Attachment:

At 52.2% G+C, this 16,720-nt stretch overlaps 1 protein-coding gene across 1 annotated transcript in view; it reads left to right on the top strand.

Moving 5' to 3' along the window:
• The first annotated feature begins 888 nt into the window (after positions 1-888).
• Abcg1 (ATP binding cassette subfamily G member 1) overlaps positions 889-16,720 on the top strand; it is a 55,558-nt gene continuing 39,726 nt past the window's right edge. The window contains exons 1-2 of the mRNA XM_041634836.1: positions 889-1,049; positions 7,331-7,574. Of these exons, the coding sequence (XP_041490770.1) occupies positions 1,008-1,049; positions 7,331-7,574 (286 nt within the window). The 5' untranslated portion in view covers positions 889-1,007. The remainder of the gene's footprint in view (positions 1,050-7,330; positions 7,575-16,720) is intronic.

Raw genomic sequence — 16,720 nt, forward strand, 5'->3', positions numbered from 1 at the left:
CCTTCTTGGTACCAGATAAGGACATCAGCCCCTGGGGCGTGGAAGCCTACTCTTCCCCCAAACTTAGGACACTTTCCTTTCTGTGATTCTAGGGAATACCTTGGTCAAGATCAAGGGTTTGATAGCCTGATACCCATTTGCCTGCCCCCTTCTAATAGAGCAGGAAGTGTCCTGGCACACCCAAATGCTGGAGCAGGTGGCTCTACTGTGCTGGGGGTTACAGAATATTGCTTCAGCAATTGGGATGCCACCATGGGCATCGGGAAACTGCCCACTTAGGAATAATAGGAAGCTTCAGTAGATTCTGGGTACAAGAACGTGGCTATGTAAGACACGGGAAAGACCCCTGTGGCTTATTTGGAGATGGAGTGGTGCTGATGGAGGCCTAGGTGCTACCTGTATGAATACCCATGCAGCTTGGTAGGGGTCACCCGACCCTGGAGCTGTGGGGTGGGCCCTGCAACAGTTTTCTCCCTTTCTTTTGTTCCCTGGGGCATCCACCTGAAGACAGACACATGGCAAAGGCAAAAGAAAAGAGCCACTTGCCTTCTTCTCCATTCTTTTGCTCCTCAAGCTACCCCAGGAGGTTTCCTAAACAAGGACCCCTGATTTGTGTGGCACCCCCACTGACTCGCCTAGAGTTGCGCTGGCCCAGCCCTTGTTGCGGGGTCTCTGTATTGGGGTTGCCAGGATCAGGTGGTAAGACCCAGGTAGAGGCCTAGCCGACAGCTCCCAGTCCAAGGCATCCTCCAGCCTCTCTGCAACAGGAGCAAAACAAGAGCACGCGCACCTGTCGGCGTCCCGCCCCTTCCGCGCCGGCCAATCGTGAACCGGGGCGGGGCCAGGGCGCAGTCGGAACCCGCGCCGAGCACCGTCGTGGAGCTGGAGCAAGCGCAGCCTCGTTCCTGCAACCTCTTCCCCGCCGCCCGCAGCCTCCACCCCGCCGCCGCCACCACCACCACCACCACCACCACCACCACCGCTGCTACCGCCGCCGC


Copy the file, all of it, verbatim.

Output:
At 52.2% G+C, this 16,720-nt stretch overlaps 1 protein-coding gene across 1 annotated transcript in view; it reads left to right on the top strand.

Moving 5' to 3' along the window:
• The first annotated feature begins 888 nt into the window (after positions 1-888).
• Abcg1 (ATP binding cassette subfamily G member 1) overlaps positions 889-16,720 on the top strand; it is a 55,558-nt gene continuing 39,726 nt past the window's right edge. The window contains exons 1-2 of the mRNA XM_041634836.1: positions 889-1,049; positions 7,331-7,574. Of these exons, the coding sequence (XP_041490770.1) occupies positions 1,008-1,049; positions 7,331-7,574 (286 nt within the window). The 5' untranslated portion in view covers positions 889-1,007. The remainder of the gene's footprint in view (positions 1,050-7,330; positions 7,575-16,720) is intronic.

Raw genomic sequence — 16,720 nt, forward strand, 5'->3', positions numbered from 1 at the left:
CCTTCTTGGTACCAGATAAGGACATCAGCCCCTGGGGCGTGGAAGCCTACTCTTCCCCCAAACTTAGGACACTTTCCTTTCTGTGATTCTAGGGAATACCTTGGTCAAGATCAAGGGTTTGATAGCCTGATACCCATTTGCCTGCCCCCTTCTAATAGAGCAGGAAGTGTCCTGGCACACCCAAATGCTGGAGCAGGTGGCTCTACTGTGCTGGGGGTTACAGAATATTGCTTCAGCAATTGGGATGCCACCATGGGCATCGGGAAACTGCCCACTTAGGAATAATAGGAAGCTTCAGTAGATTCTGGGTACAAGAACGTGGCTATGTAAGACACGGGAAAGACCCCTGTGGCTTATTTGGAGATGGAGTGGTGCTGATGGAGGCCTAGGTGCTACCTGTATGAATACCCATGCAGCTTGGTAGGGGTCACCCGACCCTGGAGCTGTGGGGTGGGCCCTGCAACAGTTTTCTCCCTTTCTTTTGTTCCCTGGGGCATCCACCTGAAGACAGACACATGGCAAAGGCAAAAGAAAAGAGCCACTTGCCTTCTTCTCCATTCTTTTGCTCCTCAAGCTACCCCAGGAGGTTTCCTAAACAAGGACCCCTGATTTGTGTGGCACCCCCACTGACTCGCCTAGAGTTGCGCTGGCCCAGCCCTTGTTGCGGGGTCTCTGTATTGGGGTTGCCAGGATCAGGTGGTAAGACCCAGGTAGAGGCCTAGCCGACAGCTCCCAGTCCAAGGCATCCTCCAGCCTCTCTGCAACAGGAGCAAAACAAGAGCACGCGCACCTGTCGGCGTCCCGCCCCTTCCGCGCCGGCCAATCGTGAACCGGGGCGGGGCCAGGGCGCAGTCGGAACCCGCGCCGAGCACCGTCGTGGAGCTGGAGCAAGCGCAGCCTCGTTCCTGCAACCTCTTCCCCGCCGCCCGCAGCCTCCACCCCGCCGCCGCCACCACCACCACCACCACCACCACCACCACCGCTGCTACCGCCGCCGC